While organizations are increasingly relying on global virtual teams (GVTs) to carry out knowledge intensive activities, the understanding of how GVTs develop capabilities is still limited. We explore how GVTs adapt routines and build capabilities, and the role played by brokers and social identities in this process. We interviewed 49 professionals working in fifteen GVTs based in Europe, India, and US, and operating in IT and engineering consulting companies. Our multi-level grounded model highlights that, while brokers help in the creation of mutual knowledge, they reduce the accuracy of perceptions about distant co-workers. Mutual knowledge, combined with limited accuracy of perceptions, diminishes the need to adapt team routines over time. The negative effect of brokers on the creation of team capabilities is reduced when individual professional identities trigger the search for more accurate perceptions of distant colleagues and clients with the objective of adapting team routines and performing more stimulating work. On top of this, organizational identity further enables the process of adaptation of team routines. We conclude with a discussion of theoretical implications on the interplay between operational and social processes in GVTs and team capabilities, as well as practical implications for designing and managing GVTs.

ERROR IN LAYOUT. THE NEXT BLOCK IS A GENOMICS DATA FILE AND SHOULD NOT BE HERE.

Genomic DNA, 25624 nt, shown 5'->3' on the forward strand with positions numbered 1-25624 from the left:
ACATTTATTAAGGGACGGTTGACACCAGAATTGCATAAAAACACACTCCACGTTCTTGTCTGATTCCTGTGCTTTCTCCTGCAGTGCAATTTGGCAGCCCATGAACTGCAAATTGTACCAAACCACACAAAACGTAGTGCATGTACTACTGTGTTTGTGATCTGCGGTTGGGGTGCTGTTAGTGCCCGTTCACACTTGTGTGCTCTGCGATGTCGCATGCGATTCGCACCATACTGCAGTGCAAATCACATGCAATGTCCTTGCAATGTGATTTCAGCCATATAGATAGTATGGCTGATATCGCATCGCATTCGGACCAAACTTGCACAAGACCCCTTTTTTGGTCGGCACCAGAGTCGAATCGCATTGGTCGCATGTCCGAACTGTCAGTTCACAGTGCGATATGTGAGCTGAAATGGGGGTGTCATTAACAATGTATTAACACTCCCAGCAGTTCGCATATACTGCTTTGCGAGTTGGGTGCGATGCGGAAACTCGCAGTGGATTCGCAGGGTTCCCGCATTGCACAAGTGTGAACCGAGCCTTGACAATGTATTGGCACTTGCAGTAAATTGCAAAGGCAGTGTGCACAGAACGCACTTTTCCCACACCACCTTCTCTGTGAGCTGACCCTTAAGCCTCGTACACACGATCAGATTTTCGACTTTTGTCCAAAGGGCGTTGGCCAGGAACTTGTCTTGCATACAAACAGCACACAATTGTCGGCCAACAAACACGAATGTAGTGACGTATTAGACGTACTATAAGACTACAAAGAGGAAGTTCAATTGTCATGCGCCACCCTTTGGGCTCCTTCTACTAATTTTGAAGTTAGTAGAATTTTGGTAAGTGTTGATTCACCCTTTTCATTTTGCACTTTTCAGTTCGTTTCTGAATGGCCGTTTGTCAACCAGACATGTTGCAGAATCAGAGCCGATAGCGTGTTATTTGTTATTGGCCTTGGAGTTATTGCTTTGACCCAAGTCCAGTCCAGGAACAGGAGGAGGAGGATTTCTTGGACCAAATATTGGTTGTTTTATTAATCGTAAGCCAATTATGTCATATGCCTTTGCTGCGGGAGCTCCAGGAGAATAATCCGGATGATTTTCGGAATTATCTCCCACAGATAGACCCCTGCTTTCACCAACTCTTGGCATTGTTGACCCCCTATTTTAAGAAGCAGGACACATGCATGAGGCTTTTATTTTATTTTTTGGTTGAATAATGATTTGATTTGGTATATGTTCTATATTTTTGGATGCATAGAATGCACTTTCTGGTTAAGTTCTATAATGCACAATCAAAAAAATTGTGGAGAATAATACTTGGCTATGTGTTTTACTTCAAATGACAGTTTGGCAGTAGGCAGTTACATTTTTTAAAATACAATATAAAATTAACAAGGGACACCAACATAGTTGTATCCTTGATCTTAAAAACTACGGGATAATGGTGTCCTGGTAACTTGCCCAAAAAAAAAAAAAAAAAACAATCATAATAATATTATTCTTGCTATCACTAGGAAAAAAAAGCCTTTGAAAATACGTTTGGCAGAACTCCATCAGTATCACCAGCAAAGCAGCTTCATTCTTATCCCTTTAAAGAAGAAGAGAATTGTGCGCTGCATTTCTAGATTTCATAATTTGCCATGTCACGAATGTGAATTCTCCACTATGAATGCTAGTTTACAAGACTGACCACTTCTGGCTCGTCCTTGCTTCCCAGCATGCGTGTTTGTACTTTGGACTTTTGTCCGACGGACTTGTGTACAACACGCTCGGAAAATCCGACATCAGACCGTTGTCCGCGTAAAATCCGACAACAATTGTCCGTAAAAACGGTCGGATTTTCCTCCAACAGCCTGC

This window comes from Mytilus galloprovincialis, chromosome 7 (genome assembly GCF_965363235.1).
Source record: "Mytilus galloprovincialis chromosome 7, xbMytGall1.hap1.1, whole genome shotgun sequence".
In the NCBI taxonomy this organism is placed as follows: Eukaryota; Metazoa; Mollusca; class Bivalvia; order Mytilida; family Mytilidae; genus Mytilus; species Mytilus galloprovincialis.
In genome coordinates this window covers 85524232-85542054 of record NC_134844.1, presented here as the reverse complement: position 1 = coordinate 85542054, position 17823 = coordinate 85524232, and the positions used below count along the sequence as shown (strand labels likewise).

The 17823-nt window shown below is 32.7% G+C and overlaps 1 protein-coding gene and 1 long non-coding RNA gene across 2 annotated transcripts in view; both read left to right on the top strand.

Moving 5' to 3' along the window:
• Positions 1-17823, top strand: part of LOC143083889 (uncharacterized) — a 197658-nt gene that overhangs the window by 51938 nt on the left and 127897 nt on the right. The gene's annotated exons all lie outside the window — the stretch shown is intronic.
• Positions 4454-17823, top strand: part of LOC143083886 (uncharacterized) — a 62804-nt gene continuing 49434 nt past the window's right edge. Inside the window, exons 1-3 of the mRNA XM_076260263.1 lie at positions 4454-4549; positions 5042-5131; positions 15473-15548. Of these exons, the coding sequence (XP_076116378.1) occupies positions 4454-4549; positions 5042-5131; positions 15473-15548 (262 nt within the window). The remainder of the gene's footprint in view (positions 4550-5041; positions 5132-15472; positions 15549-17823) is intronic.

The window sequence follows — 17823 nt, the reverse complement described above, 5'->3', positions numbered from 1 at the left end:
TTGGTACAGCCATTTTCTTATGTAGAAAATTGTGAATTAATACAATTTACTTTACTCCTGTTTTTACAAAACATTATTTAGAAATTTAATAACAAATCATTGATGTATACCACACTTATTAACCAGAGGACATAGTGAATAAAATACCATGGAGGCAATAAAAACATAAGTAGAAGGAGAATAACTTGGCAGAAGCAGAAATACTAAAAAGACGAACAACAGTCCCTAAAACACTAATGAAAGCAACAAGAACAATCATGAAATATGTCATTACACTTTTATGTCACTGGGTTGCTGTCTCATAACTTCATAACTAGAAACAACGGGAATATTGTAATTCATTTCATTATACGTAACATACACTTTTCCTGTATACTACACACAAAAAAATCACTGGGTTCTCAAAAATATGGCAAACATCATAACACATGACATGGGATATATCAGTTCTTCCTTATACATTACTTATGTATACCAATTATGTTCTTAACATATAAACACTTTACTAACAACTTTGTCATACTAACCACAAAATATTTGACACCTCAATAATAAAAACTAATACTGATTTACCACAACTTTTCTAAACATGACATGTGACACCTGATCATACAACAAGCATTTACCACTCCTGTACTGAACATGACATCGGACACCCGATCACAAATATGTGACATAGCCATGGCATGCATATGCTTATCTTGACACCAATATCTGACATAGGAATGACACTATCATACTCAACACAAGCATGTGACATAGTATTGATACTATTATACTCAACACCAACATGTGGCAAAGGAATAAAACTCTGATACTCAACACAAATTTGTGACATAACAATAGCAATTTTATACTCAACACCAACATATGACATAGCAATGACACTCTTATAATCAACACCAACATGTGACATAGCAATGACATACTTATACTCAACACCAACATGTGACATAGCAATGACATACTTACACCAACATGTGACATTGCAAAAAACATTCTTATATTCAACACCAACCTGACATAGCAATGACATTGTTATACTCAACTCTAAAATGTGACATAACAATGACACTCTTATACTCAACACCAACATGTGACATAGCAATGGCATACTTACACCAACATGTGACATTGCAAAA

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|Data di pubblicazione:||2017|
|Titolo:||The Role of Brokers and Social Identities in the Development of Capabilities in Global Virtual Teams|
|Autori:||Mattarelli, Elisa; Tagliaventi, Maria Rita; Carli, Giacomo; Gupta, Amar|
|Digital Object Identifier (DOI):||10.1016/j.intman.2017.01.003|
|Appare nelle tipologie:||Articolo su rivista|
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